Ahem. Write plenty. Okay, I can do that. A friend of mine posted something on Facebook about riding his bike past a swarm of tumbleweeds. I jokingly suggested he write a 10-minute journal prompt, though I did expect he would actually do it. (A journal prompt is where you basically write for a set amount of time and don't let yourself stop for any reason and just unleash your thoughts onto the page.) Thing is, my friend actually did it. He wrote out a quick story (yes, longer than the one I posted atop this article) but he fucking did it.
Wait, lemme go back to self-pity over mistakes like failing to write on my article blog regularly, lamenting how nobody is actually reading my blog. NO. Boring. It's weird; have you ever found yourself obsessed with a definite answer? Personally, I want to be certain I am aware of my own blog so I want to say things like this: "I'll write knowing that no one is reading but I'll still put out interesting stuff so that if anyone does happen to read it, they'll like it."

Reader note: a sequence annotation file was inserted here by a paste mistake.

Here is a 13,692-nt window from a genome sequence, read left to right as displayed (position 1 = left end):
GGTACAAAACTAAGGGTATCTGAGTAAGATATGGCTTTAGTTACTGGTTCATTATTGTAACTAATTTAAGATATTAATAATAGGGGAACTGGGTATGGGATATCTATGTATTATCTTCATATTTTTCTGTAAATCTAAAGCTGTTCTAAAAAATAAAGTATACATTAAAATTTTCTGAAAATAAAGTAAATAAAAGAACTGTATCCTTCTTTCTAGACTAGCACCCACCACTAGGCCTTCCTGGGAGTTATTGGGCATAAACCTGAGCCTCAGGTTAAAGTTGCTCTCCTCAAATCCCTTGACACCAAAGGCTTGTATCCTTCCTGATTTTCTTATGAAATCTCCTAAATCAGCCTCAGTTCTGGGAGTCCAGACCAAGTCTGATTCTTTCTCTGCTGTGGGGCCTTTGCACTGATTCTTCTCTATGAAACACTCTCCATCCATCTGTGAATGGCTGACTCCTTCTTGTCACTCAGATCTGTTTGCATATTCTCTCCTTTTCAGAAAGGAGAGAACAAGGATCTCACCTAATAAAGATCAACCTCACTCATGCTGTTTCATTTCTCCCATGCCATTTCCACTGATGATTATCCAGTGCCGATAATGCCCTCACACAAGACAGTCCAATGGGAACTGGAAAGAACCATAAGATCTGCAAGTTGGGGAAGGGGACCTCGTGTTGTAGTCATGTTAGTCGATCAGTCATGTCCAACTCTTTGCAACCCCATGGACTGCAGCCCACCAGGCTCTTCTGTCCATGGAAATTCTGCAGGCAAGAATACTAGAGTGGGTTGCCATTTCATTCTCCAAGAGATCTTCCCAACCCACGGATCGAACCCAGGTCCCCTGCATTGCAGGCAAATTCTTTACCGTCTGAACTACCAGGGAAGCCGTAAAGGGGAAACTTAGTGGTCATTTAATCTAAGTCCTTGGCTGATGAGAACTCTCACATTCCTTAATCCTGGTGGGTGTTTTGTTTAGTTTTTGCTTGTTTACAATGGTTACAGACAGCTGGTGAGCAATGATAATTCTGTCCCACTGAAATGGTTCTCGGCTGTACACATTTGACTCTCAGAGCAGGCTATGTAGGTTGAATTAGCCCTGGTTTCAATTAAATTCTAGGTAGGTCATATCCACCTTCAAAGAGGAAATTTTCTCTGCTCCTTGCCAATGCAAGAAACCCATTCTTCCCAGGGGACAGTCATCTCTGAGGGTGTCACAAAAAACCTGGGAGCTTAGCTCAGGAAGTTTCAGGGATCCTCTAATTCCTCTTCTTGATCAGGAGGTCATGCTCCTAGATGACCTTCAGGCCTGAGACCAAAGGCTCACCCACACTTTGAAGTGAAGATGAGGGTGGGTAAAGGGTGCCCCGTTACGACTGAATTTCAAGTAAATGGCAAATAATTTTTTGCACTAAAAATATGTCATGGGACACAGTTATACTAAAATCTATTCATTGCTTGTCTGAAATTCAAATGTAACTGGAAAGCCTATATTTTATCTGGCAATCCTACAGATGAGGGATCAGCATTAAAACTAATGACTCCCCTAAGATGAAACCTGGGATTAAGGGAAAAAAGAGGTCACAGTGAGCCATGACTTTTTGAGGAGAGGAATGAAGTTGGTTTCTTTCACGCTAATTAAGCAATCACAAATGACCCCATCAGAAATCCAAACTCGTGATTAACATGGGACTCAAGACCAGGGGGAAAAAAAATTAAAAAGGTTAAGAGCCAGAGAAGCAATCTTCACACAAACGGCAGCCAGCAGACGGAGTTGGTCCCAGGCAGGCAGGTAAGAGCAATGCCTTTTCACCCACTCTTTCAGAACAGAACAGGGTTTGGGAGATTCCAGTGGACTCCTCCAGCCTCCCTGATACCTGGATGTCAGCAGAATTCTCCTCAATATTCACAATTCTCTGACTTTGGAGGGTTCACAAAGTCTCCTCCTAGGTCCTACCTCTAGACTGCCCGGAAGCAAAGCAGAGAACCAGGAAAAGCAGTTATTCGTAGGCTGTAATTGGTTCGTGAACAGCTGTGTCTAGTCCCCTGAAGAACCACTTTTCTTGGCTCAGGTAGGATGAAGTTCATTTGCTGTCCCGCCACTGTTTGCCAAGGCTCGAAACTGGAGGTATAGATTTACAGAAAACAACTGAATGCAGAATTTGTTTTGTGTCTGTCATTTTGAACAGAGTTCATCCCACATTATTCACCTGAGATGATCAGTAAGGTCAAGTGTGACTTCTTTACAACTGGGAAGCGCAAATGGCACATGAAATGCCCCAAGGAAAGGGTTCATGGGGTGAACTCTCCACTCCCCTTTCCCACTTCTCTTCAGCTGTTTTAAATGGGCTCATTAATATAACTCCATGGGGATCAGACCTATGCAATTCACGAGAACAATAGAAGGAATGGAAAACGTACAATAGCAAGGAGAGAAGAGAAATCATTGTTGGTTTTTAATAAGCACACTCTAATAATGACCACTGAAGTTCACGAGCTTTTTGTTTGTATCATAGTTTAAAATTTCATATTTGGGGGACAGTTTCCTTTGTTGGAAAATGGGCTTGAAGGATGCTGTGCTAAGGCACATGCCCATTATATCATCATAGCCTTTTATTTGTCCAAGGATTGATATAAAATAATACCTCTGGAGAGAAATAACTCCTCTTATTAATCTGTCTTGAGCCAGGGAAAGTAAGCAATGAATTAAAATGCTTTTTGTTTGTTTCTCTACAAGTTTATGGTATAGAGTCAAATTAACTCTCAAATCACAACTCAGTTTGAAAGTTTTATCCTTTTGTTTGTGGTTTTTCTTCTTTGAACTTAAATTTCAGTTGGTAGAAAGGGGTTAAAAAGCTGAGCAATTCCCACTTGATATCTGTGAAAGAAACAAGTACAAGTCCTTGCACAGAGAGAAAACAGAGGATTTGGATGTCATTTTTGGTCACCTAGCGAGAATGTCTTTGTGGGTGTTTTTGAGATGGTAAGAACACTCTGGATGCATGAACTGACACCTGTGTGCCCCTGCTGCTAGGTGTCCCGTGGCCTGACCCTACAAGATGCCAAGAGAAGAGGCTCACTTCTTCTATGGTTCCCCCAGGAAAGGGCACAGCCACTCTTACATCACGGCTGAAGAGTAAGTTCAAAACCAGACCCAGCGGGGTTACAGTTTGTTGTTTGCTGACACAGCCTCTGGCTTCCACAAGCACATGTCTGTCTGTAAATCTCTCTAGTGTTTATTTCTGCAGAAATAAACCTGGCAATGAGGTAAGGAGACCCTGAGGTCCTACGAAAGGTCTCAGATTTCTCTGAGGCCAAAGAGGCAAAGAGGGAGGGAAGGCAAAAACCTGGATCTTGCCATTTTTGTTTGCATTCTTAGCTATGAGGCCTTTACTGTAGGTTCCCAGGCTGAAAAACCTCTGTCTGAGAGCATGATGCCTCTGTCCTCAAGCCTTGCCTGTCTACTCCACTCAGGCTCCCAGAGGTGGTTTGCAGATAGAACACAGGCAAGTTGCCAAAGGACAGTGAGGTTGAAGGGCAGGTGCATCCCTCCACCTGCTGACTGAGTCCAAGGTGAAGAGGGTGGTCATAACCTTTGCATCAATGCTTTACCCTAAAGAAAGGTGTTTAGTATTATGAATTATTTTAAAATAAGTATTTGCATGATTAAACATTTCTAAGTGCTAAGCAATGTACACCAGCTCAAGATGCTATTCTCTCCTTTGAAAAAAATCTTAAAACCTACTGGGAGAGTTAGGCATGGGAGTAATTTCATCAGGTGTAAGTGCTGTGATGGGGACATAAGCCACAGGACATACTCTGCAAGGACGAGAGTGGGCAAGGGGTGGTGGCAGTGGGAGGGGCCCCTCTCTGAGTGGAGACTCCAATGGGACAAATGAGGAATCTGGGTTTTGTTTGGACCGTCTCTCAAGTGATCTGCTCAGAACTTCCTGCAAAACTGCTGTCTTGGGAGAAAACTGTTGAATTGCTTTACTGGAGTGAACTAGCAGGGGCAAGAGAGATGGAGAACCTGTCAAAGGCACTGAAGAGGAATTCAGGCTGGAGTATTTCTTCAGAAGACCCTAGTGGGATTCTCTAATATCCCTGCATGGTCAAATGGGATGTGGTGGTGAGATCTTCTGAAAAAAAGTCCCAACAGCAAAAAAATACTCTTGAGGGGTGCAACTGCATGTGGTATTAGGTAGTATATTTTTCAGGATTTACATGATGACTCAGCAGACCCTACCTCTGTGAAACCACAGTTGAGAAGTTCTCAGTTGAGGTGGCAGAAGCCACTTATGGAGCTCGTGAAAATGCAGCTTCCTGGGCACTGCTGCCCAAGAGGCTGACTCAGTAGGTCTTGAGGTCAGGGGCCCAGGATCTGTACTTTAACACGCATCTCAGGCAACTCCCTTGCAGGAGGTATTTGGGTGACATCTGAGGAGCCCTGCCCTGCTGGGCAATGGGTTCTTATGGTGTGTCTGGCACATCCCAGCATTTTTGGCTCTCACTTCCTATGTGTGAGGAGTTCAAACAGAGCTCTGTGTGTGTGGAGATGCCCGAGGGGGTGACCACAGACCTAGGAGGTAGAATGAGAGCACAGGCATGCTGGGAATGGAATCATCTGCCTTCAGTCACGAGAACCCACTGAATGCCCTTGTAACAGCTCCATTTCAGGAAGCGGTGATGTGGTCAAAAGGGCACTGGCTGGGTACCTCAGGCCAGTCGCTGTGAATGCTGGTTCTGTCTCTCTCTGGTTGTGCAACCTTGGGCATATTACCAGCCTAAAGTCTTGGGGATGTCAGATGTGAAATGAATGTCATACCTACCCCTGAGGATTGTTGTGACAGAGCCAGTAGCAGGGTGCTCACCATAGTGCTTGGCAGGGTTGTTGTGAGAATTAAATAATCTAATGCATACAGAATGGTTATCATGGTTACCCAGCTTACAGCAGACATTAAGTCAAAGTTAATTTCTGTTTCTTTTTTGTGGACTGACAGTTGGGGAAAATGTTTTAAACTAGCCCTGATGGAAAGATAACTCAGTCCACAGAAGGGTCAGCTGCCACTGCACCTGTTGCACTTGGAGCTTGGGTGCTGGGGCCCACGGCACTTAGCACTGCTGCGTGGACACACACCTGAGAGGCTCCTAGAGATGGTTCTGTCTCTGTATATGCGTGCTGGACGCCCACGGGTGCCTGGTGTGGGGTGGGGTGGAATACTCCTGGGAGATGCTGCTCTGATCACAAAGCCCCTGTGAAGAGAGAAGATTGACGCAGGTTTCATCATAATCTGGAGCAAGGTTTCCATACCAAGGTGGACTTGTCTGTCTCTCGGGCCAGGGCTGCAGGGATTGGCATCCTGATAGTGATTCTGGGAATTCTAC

Okay, fuck this, it's boring you. It's not boring me; I could keep up this "creative" output for another couple hours. I'd have to pause for my wrists' sake mind you, but you're reading this because you're the audience and I don't want to bore you, certainly. For the record, I'm perfectly aware of my self-pitying tendencies, but I'll keep working with my therapist to learn how to cope with that. You of course will want to be up to date on it.
So, the chains keep the monster beneath the mountain. Cool fantasy story. Raises a lot of questions. Its content has nothing to do with this article; I'm just writing because I'm trying out my latest attempt at "regular output." Ha ha ha. Betting pool's open on how many weeks I keep it up this time. I've got a tip for ya, mate: you won't need two hands to count it. Cheerio.
By the way, I finished my latest poetry collection. See, that's something a few people will give a shit about enough to read. I guess I don't want to invest in something that isn't being read. And rightly so; it really isn't an interesting blog. But it's not for you; it's for my practice. Run along now.

Saturday, January 5, 2013

The Terror of Telescreens